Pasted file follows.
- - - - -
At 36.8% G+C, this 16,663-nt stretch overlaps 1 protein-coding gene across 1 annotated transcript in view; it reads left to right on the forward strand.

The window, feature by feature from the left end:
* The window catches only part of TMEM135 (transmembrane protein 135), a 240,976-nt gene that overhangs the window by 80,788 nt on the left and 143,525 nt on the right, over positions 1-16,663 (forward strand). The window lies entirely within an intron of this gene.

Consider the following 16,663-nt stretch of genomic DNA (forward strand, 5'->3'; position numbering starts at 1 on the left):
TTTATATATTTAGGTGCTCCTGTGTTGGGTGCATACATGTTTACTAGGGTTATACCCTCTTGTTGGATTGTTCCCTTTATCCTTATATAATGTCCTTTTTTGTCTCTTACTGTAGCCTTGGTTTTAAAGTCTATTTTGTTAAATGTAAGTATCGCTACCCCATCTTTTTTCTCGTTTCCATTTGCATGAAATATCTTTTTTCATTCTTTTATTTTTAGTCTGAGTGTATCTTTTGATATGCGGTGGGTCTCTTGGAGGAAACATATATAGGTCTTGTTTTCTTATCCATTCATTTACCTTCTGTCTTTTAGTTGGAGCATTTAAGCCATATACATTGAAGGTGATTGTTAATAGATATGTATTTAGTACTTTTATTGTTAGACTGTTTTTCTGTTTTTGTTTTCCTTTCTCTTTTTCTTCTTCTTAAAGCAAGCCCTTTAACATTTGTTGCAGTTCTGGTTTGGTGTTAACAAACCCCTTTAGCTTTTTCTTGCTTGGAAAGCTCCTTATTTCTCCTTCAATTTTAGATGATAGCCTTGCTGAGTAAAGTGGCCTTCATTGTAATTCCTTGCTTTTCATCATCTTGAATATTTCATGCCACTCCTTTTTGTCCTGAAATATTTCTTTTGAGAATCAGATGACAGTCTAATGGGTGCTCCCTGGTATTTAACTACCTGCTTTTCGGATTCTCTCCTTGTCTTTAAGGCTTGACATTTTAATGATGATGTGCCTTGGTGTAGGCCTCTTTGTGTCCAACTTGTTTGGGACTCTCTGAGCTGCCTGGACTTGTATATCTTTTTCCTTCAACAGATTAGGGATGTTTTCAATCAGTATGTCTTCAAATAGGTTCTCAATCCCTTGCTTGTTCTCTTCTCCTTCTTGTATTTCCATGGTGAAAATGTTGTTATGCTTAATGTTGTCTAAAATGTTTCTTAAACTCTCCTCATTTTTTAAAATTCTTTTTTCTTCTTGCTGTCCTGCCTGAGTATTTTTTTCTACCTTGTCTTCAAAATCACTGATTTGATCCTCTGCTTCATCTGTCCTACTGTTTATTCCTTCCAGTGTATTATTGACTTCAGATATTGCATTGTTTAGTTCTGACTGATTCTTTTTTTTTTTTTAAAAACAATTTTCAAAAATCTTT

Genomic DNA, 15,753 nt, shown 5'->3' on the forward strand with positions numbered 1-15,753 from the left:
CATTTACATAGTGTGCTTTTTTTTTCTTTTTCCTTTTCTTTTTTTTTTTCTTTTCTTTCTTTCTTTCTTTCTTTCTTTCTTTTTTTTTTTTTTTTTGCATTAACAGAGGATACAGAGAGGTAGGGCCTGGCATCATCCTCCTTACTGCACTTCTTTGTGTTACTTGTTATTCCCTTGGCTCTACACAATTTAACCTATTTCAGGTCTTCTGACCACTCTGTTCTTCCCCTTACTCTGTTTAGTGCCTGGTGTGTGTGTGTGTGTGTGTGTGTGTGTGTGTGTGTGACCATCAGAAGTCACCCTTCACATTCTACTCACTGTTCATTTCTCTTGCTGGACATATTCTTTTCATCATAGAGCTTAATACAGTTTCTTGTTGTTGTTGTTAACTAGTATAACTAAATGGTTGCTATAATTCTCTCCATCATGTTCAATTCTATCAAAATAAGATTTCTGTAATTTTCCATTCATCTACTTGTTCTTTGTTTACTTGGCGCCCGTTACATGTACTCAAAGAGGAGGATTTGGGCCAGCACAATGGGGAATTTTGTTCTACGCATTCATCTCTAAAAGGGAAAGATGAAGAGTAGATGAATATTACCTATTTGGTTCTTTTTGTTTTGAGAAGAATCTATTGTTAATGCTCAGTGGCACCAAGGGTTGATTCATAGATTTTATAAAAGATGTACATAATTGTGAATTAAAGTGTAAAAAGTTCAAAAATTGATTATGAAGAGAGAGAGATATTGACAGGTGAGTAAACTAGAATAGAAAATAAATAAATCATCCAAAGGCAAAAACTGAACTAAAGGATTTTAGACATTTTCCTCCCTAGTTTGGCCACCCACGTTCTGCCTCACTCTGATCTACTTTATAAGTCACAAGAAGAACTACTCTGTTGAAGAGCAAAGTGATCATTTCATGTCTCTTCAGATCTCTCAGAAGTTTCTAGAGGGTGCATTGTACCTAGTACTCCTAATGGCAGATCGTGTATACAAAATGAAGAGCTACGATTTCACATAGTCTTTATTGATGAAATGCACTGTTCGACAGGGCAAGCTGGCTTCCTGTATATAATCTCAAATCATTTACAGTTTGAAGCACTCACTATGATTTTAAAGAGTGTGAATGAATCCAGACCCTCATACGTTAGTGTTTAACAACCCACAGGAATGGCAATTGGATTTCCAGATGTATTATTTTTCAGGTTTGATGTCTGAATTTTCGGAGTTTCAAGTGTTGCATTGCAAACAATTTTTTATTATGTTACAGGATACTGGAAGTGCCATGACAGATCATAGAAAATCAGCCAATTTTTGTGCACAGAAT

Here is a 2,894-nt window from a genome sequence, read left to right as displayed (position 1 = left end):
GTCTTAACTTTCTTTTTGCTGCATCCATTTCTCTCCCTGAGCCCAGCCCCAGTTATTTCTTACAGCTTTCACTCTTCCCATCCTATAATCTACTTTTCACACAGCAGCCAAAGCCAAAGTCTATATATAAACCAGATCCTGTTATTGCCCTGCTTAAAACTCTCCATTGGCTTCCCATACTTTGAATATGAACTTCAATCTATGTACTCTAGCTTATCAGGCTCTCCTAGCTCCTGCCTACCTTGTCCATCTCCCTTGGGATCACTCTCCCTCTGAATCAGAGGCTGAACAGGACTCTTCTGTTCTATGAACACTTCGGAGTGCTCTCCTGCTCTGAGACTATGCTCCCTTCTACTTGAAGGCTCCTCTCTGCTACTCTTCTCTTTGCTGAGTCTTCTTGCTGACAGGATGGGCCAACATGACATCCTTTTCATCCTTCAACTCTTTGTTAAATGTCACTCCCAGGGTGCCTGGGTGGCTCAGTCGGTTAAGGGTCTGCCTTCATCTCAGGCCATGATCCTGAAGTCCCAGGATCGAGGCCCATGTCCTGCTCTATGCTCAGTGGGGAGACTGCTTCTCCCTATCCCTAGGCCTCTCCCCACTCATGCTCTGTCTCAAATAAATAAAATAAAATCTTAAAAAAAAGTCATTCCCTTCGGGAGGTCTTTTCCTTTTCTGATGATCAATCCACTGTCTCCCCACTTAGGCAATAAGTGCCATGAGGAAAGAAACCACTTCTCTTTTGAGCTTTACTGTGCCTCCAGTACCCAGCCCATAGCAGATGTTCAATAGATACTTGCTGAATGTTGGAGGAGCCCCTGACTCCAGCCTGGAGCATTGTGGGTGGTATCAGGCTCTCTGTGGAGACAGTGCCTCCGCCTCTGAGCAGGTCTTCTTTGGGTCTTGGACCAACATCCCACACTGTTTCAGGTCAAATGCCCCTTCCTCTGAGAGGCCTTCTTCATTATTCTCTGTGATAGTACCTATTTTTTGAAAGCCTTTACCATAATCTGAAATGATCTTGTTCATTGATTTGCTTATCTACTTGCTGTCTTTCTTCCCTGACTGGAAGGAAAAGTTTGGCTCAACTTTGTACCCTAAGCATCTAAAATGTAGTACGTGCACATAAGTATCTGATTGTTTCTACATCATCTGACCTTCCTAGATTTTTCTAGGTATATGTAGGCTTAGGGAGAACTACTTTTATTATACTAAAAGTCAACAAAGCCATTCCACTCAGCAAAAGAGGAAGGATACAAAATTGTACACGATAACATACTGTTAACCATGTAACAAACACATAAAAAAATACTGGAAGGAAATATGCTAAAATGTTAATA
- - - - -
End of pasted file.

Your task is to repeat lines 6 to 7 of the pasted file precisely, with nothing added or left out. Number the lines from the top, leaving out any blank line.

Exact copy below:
Genomic DNA, 15,753 nt, shown 5'->3' on the forward strand with positions numbered 1-15,753 from the left:
CATTTACATAGTGTGCTTTTTTTTTCTTTTTCCTTTTCTTTTTTTTTTTCTTTTCTTTCTTTCTTTCTTTCTTTCTTTCTTTTTTTTTTTTTTTTTGCATTAACAGAGGATACAGAGAGGTAGGGCCTGGCATCATCCTCCTTACTGCACTTCTTTGTGTTACTTGTTATTCCCTTGGCTCTACACAATTTAACCTATTTCAGGTCTTCTGACCACTCTGTTCTTCCCCTTACTCTGTTTAGTGCCTGGTGTGTGTGTGTGTGTGTGTGTGTGTGTGTGTGTGTGACCATCAGAAGTCACCCTTCACATTCTACTCACTGTTCATTTCTCTTGCTGGACATATTCTTTTCATCATAGAGCTTAATACAGTTTCTTGTTGTTGTTGTTAACTAGTATAACTAAATGGTTGCTATAATTCTCTCCATCATGTTCAATTCTATCAAAATAAGATTTCTGTAATTTTCCATTCATCTACTTGTTCTTTGTTTACTTGGCGCCCGTTACATGTACTCAAAGAGGAGGATTTGGGCCAGCACAATGGGGAATTTTGTTCTACGCATTCATCTCTAAAAGGGAAAGATGAAGAGTAGATGAATATTACCTATTTGGTTCTTTTTGTTTTGAGAAGAATCTATTGTTAATGCTCAGTGGCACCAAGGGTTGATTCATAGATTTTATAAAAGATGTACATAATTGTGAATTAAAGTGTAAAAAGTTCAAAAATTGATTATGAAGAGAGAGAGATATTGACAGGTGAGTAAACTAGAATAGAAAATAAATAAATCATCCAAAGGCAAAAACTGAACTAAAGGATTTTAGACATTTTCCTCCCTAGTTTGGCCACCCACGTTCTGCCTCACTCTGATCTACTTTATAAGTCACAAGAAGAACTACTCTGTTGAAGAGCAAAGTGATCATTTCATGTCTCTTCAGATCTCTCAGAAGTTTCTAGAGGGTGCATTGTACCTAGTACTCCTAATGGCAGATCGTGTATACAAAATGAAGAGCTACGATTTCACATAGTCTTTATTGATGAAATGCACTGTTCGACAGGGCAAGCTGGCTTCCTGTATATAATCTCAAATCATTTACAGTTTGAAGCACTCACTATGATTTTAAAGAGTGTGAATGAATCCAGACCCTCATACGTTAGTGTTTAACAACCCACAGGAATGGCAATTGGATTTCCAGATGTATTATTTTTCAGGTTTGATGTCTGAATTTTCGGAGTTTCAAGTGTTGCATTGCAAACAATTTTTTATTATGTTACAGGATACTGGAAGTGCCATGACAGATCATAGAAAATCAGCCAATTTTTGTGCACAGAAT